“I think it is very pervasive; our culture, our hiring and prioritisation of where we are focused from a strategy standpoint. It underlies every strategic initiative. If you look at mobile or video, everything has to have that programmatic component. Even something like the Huffington Post and our other content properties: the focus is always how can we leverage programmatic to drive greater monetisation and leverage throughout.”
He believes programmatic advertising will become so pervasive in advertising that it will be the industry standard.
“All the platforms you mentioned [Google, YouTube, Facebook, Twitter] rely 100pc on their scale and you really can’t scale without programmatic or without being able to leverage programmatic to get the scale out of those platforms.
“I think we are looking for ways of applying it to really great content and creative and Facebook and Twitter are applying it to their social and engagement platforms. It’s going to be a tool that manifests itself in a lot of different ways for both marketers and consumers to interact with those messages, whatever form they take.”
For the advertising industry, Treon says new kinds of people and skillsets will be required.
“That’s part of what the struggle is, in that it is not moving faster. You deal a lot of times with legacy organisations and siloed decision making and data control. Programmatic is pushing that away to break down silos, make central decisioning and budgeting and really requires different roles.
“The mixing of marketing roles with technology roles and having people who can really span data analysis and marketing intelligence, it is really a new skillset that is driven by this.”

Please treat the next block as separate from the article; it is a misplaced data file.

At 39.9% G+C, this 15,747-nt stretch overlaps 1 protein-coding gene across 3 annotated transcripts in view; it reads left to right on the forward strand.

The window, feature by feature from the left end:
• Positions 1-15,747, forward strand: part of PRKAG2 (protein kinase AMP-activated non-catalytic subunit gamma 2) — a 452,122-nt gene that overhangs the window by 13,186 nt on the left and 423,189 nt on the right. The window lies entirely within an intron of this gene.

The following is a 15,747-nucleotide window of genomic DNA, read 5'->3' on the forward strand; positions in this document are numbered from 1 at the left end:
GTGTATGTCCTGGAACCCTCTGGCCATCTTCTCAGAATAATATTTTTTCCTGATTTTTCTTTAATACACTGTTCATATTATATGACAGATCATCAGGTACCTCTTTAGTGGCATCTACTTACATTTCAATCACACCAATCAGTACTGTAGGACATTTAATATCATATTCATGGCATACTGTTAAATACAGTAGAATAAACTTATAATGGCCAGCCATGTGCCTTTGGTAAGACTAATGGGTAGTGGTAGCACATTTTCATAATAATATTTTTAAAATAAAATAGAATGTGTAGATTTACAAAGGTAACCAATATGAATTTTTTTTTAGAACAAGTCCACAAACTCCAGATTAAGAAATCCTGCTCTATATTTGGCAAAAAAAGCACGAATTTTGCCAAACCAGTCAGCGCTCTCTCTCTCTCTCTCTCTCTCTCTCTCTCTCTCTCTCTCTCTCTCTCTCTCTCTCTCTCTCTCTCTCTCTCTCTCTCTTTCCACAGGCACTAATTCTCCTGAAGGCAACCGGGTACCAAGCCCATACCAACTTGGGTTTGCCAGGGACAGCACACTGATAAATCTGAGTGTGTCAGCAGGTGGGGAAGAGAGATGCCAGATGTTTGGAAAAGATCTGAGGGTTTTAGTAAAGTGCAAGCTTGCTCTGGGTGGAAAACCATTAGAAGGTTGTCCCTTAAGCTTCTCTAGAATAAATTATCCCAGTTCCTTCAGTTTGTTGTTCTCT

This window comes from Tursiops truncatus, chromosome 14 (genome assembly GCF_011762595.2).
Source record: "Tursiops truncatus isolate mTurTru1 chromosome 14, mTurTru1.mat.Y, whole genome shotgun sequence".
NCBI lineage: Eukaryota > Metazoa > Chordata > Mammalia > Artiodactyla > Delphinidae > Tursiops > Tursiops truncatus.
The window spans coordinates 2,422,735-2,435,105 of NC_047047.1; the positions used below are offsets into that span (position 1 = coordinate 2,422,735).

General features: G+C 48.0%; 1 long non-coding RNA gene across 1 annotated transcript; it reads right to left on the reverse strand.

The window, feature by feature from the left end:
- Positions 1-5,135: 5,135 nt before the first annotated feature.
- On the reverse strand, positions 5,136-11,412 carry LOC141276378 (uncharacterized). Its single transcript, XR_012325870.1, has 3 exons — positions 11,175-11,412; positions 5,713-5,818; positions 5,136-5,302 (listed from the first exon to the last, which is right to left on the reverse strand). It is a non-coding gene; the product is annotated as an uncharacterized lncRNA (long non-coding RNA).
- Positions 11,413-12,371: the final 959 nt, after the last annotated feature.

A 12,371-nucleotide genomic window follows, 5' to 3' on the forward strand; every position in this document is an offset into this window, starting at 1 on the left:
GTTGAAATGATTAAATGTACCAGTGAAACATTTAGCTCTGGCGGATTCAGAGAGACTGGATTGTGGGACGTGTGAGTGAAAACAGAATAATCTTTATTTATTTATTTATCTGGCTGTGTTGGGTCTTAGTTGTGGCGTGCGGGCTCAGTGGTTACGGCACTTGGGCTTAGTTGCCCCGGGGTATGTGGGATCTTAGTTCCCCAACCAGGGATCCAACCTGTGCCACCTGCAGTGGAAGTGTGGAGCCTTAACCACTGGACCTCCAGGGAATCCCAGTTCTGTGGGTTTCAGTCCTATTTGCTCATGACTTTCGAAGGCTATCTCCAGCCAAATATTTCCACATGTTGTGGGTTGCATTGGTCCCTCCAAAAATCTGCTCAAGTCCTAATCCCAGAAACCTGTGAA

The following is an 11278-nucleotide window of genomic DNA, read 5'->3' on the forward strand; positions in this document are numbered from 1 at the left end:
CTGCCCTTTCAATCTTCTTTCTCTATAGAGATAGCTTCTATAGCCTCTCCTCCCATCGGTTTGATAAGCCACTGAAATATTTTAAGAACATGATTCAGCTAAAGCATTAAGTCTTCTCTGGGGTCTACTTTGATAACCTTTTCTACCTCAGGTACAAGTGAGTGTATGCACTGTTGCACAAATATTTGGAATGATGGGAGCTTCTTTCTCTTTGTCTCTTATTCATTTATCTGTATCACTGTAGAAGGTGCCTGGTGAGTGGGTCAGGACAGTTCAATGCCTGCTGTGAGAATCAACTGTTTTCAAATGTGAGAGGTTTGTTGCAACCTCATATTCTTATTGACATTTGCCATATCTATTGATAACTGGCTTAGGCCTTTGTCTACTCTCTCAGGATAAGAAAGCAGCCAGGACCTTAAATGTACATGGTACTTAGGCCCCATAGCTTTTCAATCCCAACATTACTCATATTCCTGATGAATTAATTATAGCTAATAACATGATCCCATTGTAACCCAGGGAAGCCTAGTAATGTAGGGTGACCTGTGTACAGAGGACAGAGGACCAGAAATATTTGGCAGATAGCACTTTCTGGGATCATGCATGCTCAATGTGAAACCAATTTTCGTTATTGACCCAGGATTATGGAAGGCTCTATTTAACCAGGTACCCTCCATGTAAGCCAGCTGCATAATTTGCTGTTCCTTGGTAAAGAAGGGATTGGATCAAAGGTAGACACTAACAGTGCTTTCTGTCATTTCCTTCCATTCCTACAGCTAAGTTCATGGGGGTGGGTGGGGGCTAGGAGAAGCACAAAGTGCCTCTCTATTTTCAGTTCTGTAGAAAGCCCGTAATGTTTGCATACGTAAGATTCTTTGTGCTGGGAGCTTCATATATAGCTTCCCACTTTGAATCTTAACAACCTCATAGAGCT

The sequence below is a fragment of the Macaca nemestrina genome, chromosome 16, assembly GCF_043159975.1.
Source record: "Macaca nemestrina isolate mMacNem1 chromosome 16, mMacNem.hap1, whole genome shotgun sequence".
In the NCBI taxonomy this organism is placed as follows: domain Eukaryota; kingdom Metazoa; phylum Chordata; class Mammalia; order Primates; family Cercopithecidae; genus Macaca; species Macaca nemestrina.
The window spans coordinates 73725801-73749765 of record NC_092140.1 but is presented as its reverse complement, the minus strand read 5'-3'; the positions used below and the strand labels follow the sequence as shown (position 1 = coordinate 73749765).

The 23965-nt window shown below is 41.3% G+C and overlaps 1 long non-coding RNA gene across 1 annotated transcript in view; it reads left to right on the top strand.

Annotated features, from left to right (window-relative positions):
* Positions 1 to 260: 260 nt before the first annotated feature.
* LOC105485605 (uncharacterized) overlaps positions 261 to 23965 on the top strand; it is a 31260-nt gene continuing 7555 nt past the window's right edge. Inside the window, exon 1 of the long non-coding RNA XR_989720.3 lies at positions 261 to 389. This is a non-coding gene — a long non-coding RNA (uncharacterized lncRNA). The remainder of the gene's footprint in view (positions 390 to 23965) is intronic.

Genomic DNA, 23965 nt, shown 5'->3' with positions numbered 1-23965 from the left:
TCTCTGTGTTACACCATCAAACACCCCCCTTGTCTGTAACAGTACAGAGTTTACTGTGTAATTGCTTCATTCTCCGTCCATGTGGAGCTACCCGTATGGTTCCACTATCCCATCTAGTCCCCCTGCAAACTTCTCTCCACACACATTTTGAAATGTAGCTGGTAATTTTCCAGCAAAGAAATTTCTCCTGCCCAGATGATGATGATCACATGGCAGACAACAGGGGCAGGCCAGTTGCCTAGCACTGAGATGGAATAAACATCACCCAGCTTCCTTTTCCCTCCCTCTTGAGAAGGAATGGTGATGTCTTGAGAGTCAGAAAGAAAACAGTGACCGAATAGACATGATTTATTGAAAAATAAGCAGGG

Programmatic will remove a lot of digital clutter
AOL’s efforts, including those of its 170 workers in Dublin, are bent towards creating a single toolset that will make it easy to manage advertising programmes in real-time.
“Our goal is to really build a platform that supports this ecosystem, that supports an advertiser or marketer’s interaction with content and advertising. We are doing it in a way that is bringing together lots of different assets we’ve accumulated at AOL over the years.
“We are doing it in a way that addresses a lot of the complexities that are in the market. We could call it an operating system but it is really a simple collection of tools that are open. We know that everybody is not going to use every one of our tools but we want to make it interoperable and we really think that is addressing some of the over-complexity and confusion that is caused by technology right now.”
Is the media ready for more upheaval?
As the tech industry, especially AOL and Google, rushes to embrace programmatic, traditional media like TV and print and news websites that aren’t part of the scaling picture could be left behind.
I ask Treon if programmatic is a tsunami force that could transform media forever?
“Yeah, I think so. It is definitely going to take different forms with different channels and platforms.
“If you go back to that core concept of it being about some sort of automation and addressability and speed of insight to action, really wrapped in technology, it’s not going to be the same for linear television as it is for display ads and outdoor media and radio but those concepts are going to be pervasive throughout
“We are leveraging the technology, targeting identity and really good measurement around media to effect change and make it effective for all parties.”